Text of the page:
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Myth Busters: Net Promoter Score is Broken

The Net Promoter Score (NPS) has been a popular metric for gauging customer loyalty and intent for over a decade now. Top Revenue Leaders rely on NPS as their primary gauge of success. Companies swear by it, relying on it to forecast success and determine their overall strategy.

But what if NPS is not the right metric? What if it's actually leading these leaders astray? Data shows that this is, in fact, the case - using NPS can often result in surprises such as churn and expansions that fall through the cracks.

In a study of NPS across multiple organizations, found that while 80% of companies use NPS in some way, shape, or form, the metric is often skewed.

This may be for the following reasons:

  1. Customers may be answering based on an idealist state that aligns with your company’s vision but isn’t a significant part of today

  2. They may be in their "honeymoon" period of the onboarding process

  3. They may just have a hard time giving negative feedback.

  4. More likely than not, customers just chose not to give feedback

With a sparse data set where MOST users don't like giving feedback, an average response rate of 15 to 30% creates an untrue image of your customer base if that’s the only data set you’re relying on.

NPS, as it turns out, may not be the best way to gauge customer loyalty or satisfaction if being evaluated individually. A key driver of churn study by found that of NPS scores from active and churned customers for one organization on average, there was no difference in NPS score between the two groups. The NPS as a North Star Metric philosophy had failed the organization thoroughly.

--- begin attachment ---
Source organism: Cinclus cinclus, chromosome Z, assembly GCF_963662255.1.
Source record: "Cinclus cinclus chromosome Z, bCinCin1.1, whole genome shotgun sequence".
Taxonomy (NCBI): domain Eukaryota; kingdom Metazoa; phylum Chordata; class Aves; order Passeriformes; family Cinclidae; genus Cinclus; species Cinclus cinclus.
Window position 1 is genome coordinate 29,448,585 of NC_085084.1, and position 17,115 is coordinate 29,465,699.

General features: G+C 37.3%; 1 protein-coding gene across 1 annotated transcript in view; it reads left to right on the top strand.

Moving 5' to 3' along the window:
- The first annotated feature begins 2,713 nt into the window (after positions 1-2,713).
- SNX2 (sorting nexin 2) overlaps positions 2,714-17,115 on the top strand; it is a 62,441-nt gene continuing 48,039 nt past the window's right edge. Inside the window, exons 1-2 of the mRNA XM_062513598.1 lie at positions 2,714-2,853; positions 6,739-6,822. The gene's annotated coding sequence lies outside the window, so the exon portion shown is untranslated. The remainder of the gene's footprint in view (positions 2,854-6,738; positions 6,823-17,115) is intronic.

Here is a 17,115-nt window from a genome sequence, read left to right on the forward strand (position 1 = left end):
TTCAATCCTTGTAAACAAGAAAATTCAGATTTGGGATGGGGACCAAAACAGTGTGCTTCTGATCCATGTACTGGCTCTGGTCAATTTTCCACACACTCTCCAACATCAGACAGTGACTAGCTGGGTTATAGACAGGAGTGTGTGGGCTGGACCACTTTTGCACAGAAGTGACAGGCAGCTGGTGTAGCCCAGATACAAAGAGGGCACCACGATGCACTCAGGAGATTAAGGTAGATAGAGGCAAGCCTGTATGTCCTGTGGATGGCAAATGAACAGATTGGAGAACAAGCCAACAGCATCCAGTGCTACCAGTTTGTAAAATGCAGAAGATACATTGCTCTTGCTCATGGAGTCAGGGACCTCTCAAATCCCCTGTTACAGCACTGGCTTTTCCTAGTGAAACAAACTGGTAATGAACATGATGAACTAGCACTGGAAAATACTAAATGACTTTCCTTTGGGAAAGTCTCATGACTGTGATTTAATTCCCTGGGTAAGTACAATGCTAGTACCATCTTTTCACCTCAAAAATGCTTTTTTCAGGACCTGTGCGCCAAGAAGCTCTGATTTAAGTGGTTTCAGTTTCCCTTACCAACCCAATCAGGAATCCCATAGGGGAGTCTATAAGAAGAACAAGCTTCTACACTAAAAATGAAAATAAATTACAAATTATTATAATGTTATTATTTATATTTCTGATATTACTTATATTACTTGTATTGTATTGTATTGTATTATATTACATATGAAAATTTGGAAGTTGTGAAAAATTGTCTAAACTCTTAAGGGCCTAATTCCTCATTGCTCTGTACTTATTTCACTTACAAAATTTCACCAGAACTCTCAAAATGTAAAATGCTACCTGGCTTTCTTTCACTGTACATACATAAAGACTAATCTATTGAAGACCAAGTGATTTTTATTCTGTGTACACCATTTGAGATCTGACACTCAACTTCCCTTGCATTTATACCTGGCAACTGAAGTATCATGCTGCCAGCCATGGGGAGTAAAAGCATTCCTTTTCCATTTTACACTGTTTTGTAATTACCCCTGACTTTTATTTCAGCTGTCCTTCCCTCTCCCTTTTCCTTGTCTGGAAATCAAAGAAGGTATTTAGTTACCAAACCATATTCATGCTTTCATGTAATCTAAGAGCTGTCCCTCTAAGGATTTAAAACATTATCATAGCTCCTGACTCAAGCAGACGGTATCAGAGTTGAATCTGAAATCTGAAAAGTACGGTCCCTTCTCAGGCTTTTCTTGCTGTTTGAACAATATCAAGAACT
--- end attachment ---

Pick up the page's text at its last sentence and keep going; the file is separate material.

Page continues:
The study also found that when we singularly look at the just NPS score, we miss multiple other facets of what the NPS data can provide, such as:

  1. NPS Trend

  2. Frequency of the same user providing NPS

  3. Correlation of the customer lifecycle to NPS

  4. NPS Trends of Positive influencers vs. Users NPS

  5. NPS comments - existence vs. not

  6. NPS comment keywords,

  7. Emotional Sentiment

  8. Standardized Objections and Highlights

Can all these above-listed factors directly apply to your business? The short answer is NO. Every company and its data is a snowflake. One company's key drivers of churn and expansion can not be replicated for another. NPS might apply to you thoroughly, partially, or not at all.

But NPS can never be the only driver of churn; it should always exist in combination with other data elements. What data elements, you may ask? Until you don't evaluate your data, you'll never know.


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